Jenna Love 19:05

And then there's all this money in your bag

Katia Schwartz 19:07

Is that really whoring? Is it really? And everyone's like "yes", and I was like "Oh, it's actually fine."

Dahlia Daye 19:16

Even then you were trying to be like, "but is it?" because that whorearchy structure was still so strong

Jenna Love 19:23

I feel like it doesn't count because you didn't know what you were doing.

Holly Harte 19:29

Oh it does

Jenna Love 19:30

Well the fact that you took the money afterwards I guess. But...

Dahlia Daye 19:35

It's in a grey area. I have another thought to share about the whorearchy before we move on if that's okay?

Jenna Love 19:44


Dahlia Daye 19:45

Something that I learned about the whorearchy as time went on, and especially I think I processed a lot of it when I had my break as well from sex work, is like how a lot of it is really focused around genitals, and what you do with the genitals. So it's like touching is different to, like, mouthing is different to like having genitals inside you, or on you, or like which genital or, you know. And it's really interesting because I identify as queer, I've always been queer since I, like I've always known I was queer, I've been out and have dated queer-ly my whole life. And I don't really believe that in my personal life. But it's interesting how that really runs very deep, or it did, maybe not so much these days, but it did run very deeply in the industry, it's like it went literally on a ladder of like, I wouldn't let them touch me versus I would let them touch me, but not have their mouth on my nipples, or like their mouth on my nipples, but not their hand down my pants kind of thing. And it's really staggered based on genitals and what you're doing with them. Whereas now I think, at least me and Katia understand that touch is touch and intimacy is intimacy. And that's what you're selling at the end of the day, because, you know, you could sell three hours with a guy at the strip club and sit on his lap and stroke his hair and talk to him and be really affectionate and intimate. And that might be harder work than doing a full service booking for 45 minutes where they touch all your holes, but they don't really connect with you on a deeper level. And so, yeah, that's, that's something that I learned on my journey.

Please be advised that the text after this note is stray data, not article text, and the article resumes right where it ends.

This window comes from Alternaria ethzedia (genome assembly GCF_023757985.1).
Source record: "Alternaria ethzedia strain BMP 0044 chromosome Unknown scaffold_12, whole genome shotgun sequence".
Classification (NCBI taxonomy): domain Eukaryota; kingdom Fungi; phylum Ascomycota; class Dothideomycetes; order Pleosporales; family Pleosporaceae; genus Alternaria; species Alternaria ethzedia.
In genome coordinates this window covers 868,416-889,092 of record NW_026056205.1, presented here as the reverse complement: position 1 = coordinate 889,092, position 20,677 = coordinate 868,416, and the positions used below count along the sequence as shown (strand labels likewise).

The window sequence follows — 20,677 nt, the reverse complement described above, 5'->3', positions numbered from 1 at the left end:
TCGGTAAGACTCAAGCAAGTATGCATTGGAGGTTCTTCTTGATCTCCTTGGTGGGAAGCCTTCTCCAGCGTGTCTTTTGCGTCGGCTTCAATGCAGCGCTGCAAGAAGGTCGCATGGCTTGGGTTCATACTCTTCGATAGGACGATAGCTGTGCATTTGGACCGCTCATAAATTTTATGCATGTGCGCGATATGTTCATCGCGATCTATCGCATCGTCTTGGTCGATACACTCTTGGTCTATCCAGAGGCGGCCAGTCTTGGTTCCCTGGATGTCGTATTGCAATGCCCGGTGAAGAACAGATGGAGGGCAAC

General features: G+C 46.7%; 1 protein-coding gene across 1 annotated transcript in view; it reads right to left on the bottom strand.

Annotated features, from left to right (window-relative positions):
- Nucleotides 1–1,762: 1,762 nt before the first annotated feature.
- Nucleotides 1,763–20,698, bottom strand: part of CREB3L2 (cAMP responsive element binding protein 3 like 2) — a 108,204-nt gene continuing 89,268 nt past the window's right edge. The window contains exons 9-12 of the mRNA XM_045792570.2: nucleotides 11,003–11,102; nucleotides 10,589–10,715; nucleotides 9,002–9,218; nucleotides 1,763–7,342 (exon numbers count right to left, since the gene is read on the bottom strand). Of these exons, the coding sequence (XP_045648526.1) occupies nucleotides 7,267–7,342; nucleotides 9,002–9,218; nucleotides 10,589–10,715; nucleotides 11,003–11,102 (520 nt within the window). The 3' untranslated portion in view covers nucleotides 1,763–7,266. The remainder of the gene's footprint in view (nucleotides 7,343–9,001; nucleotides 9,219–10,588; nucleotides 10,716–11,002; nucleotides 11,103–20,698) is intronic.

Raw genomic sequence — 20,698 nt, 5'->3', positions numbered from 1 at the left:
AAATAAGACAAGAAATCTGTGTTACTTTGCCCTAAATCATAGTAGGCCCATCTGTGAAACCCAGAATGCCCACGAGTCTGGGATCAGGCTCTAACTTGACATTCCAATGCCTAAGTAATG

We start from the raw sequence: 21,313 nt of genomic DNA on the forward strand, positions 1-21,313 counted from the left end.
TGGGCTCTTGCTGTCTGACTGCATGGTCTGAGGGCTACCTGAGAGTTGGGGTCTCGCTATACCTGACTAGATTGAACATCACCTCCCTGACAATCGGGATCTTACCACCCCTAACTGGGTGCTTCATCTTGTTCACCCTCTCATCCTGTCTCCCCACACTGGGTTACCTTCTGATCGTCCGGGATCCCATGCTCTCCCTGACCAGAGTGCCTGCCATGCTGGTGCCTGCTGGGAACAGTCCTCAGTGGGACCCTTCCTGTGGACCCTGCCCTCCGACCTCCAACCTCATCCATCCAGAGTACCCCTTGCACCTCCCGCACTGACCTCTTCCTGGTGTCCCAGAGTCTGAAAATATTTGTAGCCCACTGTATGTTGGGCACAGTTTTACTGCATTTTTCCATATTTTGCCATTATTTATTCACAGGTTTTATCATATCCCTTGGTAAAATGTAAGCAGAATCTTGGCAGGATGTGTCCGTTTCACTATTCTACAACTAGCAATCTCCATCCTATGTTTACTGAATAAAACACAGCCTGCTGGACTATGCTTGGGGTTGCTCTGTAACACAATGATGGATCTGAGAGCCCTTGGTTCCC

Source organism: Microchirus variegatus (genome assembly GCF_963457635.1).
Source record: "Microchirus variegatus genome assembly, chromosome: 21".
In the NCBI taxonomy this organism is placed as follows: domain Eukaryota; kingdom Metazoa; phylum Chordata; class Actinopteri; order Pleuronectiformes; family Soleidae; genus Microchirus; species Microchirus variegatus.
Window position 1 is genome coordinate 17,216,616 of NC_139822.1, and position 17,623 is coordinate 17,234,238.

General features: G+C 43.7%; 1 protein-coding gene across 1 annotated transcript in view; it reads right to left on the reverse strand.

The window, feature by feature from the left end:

Katia Schwartz 21:36

I agree with you as well, with regards to that. But also like from, like, from a queer perspective, like I understand because I'm also queer, but also from a disability perspective. I find, you know, the penis in vagina, like situations like as the definition of sex, very limiting, like for clients who have disabilities, and just for people with disabilities in general, because I've had a lot of customers who have had physical disabilities, who haven't been able to have penetrative sex, but they have other, you know, erotic zones in their body. And just because it's not, you know, penis in vagina sex, or to do with genitals doesn't mean that, like, that person is not like having a sexual experience. And I actually think it's quite ableist view of, you know, of sex to actually reduce it to literally just stuff to do with genitals. Like, I think it's just very, yeah, like, very limiting, and definitely not like, what sex should be. And that's why I think that the whorearchy is just absolute bullshit, because, you know--it's like we're all selling a sexual experience, like we're all selling like intimacy, no matter what part of the sex industry you're in it's all one and the same. It's just different people have different kind of ways of experiencing sex and as sex workers that we're there to provide like whatever service that kind of is.

Jenna Love 23:15

So moving on to talking about disability, thank you for the segue, Katia. And so we noticed when we were preparing for this recording, and I was talking a little bit with you back and forth, that you capitalise the D in the word Deaf. Can you explain why that is? And I guess the question is, is that something that you would like for hearing people to adopt as well?

Katia Schwartz 23:44

I'll answer this question in Auslan. Just for a little bit of a mix-up since it's connected to deafness. Yeah

Jenna Love 23:51


Amanda (Interpreter) 23:59